I wouldn’t recommend starting a breach notification letter with “Please take notice that,” but in light of what follows, maybe it was appropriate in this case.
It seems that Orthopaedic Specialty Institute wasn’t the only entity that had patient records that had been stored with Iron Mountain stolen. Long Beach Internal Medical Group posted a notice that begins:
Please take notice that Long Beach Internal Medical Group, Inc. (“LBIMG”) has learned that your personal information, including name, sex, address, date of birth, telephone number, account number, office charges, insurance information, diagnosis information, and/or social security number, that were contained in fee ticket records may have been compromised. We have also learned that your personal information, including name, date of birth, diagnosis information, and account number, that were contained in x-ray files may have been compromised.
On June 17, 2014, our records management service provider, Iron Mountain Information Management (“Iron Mountain”), notified us that a quantity of LBIMG’s records managed by Iron Mountain, were discovered missing from Iron Mountain’s Riverside, California storage facility.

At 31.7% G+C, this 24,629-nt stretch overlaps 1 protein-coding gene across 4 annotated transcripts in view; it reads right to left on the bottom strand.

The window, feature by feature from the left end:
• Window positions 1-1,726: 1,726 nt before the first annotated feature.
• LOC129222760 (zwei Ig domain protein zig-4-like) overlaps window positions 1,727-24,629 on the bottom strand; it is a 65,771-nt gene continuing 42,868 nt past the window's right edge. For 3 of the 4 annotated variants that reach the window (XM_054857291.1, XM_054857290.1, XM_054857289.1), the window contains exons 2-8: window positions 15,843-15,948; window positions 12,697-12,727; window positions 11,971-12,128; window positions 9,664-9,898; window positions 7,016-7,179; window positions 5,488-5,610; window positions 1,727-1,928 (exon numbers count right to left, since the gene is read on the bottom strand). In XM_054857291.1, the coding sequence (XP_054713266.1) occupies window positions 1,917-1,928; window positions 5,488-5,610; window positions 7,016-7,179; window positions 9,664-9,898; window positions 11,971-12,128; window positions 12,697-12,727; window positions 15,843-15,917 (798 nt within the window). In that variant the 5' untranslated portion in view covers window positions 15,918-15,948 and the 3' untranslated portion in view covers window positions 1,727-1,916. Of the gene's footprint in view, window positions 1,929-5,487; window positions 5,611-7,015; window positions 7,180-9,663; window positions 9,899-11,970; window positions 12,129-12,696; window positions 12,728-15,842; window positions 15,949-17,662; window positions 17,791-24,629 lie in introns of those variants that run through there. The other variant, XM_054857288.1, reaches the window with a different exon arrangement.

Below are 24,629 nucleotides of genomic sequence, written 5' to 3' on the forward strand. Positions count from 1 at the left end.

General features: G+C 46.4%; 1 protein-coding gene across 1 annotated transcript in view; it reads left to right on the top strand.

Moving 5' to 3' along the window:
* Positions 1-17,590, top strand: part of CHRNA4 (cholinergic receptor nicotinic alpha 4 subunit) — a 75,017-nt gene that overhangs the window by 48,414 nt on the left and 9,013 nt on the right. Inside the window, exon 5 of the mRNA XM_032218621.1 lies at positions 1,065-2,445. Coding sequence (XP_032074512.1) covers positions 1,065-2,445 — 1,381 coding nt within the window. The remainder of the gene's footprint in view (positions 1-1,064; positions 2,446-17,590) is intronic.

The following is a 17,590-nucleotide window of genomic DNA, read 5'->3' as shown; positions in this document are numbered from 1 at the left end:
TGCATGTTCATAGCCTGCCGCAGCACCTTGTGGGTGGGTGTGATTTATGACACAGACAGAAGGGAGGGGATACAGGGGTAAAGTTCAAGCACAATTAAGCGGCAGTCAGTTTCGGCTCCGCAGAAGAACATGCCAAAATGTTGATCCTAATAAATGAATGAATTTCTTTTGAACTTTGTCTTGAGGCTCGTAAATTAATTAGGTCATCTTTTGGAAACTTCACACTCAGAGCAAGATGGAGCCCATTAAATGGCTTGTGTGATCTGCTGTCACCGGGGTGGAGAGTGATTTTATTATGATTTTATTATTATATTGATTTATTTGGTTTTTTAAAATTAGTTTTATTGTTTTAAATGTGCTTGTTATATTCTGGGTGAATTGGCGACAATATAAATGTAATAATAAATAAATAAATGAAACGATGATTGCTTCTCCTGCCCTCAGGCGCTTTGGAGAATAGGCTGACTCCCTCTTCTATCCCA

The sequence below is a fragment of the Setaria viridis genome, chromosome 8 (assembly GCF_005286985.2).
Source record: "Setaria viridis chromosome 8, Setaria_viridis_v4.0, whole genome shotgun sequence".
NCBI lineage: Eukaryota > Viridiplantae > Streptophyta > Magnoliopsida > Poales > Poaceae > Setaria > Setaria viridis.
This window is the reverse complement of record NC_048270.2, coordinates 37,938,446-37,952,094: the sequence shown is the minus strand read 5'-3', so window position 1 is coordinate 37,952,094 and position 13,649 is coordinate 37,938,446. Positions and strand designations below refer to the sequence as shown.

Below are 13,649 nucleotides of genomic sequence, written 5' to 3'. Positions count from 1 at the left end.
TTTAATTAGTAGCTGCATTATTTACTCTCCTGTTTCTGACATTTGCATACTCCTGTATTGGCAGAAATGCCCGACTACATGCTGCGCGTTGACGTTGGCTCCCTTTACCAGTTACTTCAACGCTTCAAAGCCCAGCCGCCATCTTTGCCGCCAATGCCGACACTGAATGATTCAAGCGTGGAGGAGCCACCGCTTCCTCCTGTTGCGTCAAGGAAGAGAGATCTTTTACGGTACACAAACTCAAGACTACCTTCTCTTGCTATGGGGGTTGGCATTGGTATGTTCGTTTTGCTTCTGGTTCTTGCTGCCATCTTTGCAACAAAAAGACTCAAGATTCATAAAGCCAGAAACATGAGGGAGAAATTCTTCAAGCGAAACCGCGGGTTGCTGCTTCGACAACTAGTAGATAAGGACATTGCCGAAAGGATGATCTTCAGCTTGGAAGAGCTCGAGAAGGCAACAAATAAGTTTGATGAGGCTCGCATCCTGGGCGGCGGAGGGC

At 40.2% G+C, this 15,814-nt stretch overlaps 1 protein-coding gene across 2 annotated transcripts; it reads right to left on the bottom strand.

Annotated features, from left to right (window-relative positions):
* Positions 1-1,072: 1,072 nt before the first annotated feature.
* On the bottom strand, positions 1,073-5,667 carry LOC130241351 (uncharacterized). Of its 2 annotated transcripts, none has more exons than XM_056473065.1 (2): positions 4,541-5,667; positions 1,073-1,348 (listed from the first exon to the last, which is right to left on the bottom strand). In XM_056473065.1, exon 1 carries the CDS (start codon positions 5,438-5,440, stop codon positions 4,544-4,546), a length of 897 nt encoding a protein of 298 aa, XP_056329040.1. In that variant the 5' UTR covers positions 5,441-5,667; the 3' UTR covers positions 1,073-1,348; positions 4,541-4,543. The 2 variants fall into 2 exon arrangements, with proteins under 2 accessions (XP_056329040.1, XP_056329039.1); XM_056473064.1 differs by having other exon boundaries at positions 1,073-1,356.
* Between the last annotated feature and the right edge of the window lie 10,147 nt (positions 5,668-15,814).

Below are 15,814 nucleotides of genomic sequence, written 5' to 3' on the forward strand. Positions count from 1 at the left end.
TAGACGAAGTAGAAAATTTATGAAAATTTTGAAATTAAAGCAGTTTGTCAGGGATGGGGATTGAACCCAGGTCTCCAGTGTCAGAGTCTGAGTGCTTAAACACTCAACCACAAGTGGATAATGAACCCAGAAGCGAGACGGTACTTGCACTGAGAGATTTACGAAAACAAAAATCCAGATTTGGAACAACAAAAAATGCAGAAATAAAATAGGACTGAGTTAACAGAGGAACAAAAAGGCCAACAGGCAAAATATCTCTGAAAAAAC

LBIMG actually provides more details about the data theft:
Based on Iron Mountain’s internal investigation conducted by members of its Global Security group, Iron Mountain believes some of the missing files were stolen through the actions of two individuals who were employees of Cornerstone Records Management, a company acquired by Iron Mountain. One of the two resigned in October 2013, when Iron Mountain acquired Cornerstone, and the second individual’s employment was terminated by Iron Mountain in June 2014. Iron Mountain has determined that the vast majority of the missing storage records were x-ray files. As a result of this incident, Iron Mountain also conducted an audit of LBIMG’s other records in storage, and determined that other records in storage with its predecessor, Cornerstone, were missing when Cornerstone vacated a storage facility in 2010. LBIMG has determined that some of these additional records included patient fee ticket records. Iron Mountain has notified us there is no information to indicate that the fee ticket records have been accessed or used by any unauthorized individual.
We are monitoring Iron Mountain’s continuing investigation of this matter. Iron Mountain is working in conjunction with the Riverside Police Department to investigate this matter, and Iron Mountain has requested that the theft of X-rays be criminally prosecuted. We have not received any indication from the Riverside Police Department that any information has been accessed or used by any unauthorized individual.
You can read the full notification letter on their site. They do not appear to be offering patients any free credit monitoring services, either.
The incident was reported to HHS as affecting 10,000 patients.